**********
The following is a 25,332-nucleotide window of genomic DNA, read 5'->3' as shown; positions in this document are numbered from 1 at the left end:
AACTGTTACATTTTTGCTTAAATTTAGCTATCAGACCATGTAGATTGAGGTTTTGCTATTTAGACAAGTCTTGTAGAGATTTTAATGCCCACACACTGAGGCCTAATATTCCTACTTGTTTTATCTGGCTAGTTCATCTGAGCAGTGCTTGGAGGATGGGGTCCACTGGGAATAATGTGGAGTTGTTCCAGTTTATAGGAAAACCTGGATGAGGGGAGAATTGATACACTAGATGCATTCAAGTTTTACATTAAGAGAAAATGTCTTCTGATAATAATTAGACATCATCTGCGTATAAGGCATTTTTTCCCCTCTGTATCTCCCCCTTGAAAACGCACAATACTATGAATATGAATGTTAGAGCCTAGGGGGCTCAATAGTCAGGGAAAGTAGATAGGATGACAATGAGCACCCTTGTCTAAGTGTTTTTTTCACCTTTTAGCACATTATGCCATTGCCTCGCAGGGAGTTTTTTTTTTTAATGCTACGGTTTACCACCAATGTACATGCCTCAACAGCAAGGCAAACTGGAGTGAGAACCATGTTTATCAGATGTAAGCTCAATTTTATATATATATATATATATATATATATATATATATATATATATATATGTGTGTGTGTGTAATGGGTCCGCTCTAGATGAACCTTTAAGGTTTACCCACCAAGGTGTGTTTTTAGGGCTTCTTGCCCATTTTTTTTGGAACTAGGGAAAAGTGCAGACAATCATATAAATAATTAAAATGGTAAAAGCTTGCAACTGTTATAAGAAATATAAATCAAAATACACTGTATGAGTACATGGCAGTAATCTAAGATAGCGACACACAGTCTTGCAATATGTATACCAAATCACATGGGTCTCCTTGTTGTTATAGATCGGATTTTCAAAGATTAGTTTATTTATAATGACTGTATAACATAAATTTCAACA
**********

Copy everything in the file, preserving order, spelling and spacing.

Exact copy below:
The following is a 25,332-nucleotide window of genomic DNA, read 5'->3' as shown; positions in this document are numbered from 1 at the left end:
AACTGTTACATTTTTGCTTAAATTTAGCTATCAGACCATGTAGATTGAGGTTTTGCTATTTAGACAAGTCTTGTAGAGATTTTAATGCCCACACACTGAGGCCTAATATTCCTACTTGTTTTATCTGGCTAGTTCATCTGAGCAGTGCTTGGAGGATGGGGTCCACTGGGAATAATGTGGAGTTGTTCCAGTTTATAGGAAAACCTGGATGAGGGGAGAATTGATACACTAGATGCATTCAAGTTTTACATTAAGAGAAAATGTCTTCTGATAATAATTAGACATCATCTGCGTATAAGGCATTTTTTCCCCTCTGTATCTCCCCCTTGAAAACGCACAATACTATGAATATGAATGTTAGAGCCTAGGGGGCTCAATAGTCAGGGAAAGTAGATAGGATGACAATGAGCACCCTTGTCTAAGTGTTTTTTTCACCTTTTAGCACATTATGCCATTGCCTCGCAGGGAGTTTTTTTTTTTAATGCTACGGTTTACCACCAATGTACATGCCTCAACAGCAAGGCAAACTGGAGTGAGAACCATGTTTATCAGATGTAAGCTCAATTTTATATATATATATATATATATATATATATATATATATATATATATATGTGTGTGTGTGTAATGGGTCCGCTCTAGATGAACCTTTAAGGTTTACCCACCAAGGTGTGTTTTTAGGGCTTCTTGCCCATTTTTTTTGGAACTAGGGAAAAGTGCAGACAATCATATAAATAATTAAAATGGTAAAAGCTTGCAACTGTTATAAGAAATATAAATCAAAATACACTGTATGAGTACATGGCAGTAATCTAAGATAGCGACACACAGTCTTGCAATATGTATACCAAATCACATGGGTCTCCTTGTTGTTATAGATCGGATTTTCAAAGATTAGTTTATTTATAATGACTGTATAACATAAATTTCAACA